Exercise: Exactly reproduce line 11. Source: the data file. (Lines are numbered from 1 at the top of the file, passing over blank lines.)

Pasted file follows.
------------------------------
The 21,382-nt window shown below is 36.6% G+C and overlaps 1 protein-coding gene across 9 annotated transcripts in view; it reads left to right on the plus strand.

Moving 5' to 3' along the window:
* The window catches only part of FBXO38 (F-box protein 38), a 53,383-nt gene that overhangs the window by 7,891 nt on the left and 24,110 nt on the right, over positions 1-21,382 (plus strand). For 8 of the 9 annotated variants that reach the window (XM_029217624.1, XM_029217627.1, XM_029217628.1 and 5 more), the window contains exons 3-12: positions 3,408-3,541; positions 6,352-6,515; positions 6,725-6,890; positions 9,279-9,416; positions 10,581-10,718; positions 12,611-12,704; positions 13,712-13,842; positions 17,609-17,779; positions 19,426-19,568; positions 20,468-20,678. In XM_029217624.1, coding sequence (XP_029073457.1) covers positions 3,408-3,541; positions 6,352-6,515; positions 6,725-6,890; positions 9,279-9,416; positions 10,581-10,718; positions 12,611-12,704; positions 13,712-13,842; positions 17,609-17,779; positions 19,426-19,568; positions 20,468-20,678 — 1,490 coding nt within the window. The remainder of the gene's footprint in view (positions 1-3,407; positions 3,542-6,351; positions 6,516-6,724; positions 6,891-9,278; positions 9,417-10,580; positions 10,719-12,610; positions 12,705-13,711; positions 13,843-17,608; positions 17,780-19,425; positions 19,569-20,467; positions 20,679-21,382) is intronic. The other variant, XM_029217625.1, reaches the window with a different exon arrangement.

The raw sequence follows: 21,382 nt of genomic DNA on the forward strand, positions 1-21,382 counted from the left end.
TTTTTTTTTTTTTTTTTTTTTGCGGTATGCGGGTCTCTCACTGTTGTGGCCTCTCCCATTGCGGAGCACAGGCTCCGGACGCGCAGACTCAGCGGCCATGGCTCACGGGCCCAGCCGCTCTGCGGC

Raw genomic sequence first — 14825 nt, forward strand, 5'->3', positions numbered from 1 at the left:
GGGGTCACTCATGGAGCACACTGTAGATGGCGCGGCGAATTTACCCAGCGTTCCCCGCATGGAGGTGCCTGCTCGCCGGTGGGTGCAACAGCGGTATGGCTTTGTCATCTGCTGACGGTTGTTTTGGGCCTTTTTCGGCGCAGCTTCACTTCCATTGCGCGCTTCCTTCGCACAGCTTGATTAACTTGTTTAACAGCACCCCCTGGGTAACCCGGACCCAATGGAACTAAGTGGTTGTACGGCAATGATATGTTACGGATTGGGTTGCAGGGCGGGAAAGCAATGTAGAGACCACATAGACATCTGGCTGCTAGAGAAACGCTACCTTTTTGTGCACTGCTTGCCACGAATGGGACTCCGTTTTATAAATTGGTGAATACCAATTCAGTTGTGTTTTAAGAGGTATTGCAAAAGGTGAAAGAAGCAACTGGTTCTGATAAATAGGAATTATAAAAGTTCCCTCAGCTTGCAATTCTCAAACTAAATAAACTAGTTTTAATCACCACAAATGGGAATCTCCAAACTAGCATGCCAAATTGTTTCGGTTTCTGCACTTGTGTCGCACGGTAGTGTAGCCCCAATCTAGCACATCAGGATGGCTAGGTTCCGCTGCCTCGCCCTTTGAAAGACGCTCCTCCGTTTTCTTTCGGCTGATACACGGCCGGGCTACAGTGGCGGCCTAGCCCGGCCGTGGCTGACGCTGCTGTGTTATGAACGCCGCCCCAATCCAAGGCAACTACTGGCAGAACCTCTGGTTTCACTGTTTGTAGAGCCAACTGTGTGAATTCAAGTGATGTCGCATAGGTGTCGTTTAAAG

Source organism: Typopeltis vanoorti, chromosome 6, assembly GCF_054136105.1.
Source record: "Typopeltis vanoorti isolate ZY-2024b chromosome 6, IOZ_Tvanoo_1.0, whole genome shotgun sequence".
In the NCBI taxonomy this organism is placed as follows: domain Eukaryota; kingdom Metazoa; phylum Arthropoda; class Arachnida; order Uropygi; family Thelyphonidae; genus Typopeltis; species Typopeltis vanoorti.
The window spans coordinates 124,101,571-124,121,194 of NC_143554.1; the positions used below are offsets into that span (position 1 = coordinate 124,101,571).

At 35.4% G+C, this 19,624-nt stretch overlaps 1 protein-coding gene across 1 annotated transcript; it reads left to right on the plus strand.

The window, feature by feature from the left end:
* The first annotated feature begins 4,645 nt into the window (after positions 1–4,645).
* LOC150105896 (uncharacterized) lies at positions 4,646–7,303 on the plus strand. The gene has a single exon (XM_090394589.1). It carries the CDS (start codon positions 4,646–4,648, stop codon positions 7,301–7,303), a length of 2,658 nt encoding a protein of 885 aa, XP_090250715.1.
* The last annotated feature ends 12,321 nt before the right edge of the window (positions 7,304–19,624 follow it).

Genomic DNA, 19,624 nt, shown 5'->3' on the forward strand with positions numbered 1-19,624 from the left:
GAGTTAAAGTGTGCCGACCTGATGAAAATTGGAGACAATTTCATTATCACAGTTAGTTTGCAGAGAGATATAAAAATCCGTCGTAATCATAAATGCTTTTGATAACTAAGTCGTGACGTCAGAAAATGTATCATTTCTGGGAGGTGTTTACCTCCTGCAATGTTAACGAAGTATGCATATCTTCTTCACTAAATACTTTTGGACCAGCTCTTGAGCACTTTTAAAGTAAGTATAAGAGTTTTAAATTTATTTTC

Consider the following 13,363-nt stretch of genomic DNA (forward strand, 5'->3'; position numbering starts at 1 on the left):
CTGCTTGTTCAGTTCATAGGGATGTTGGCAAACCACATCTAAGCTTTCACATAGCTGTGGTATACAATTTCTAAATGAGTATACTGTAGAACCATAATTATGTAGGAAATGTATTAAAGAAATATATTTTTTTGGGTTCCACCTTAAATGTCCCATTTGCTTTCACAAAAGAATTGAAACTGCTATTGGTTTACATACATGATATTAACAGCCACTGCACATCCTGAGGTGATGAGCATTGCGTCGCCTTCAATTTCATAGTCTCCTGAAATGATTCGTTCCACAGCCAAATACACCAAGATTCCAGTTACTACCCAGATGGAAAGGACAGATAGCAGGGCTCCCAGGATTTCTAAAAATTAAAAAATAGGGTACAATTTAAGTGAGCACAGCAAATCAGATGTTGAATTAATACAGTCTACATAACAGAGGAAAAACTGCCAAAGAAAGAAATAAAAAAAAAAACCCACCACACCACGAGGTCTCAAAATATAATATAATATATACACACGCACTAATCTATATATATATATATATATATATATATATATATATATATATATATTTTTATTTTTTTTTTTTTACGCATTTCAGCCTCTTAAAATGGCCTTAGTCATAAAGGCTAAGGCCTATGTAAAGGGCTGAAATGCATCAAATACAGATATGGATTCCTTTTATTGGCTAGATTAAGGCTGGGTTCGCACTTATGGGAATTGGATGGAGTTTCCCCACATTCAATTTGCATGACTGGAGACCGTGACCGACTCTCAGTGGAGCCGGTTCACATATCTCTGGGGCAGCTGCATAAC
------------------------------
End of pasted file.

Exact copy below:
The window spans coordinates 124,101,571-124,121,194 of NC_143554.1; the positions used below are offsets into that span (position 1 = coordinate 124,101,571).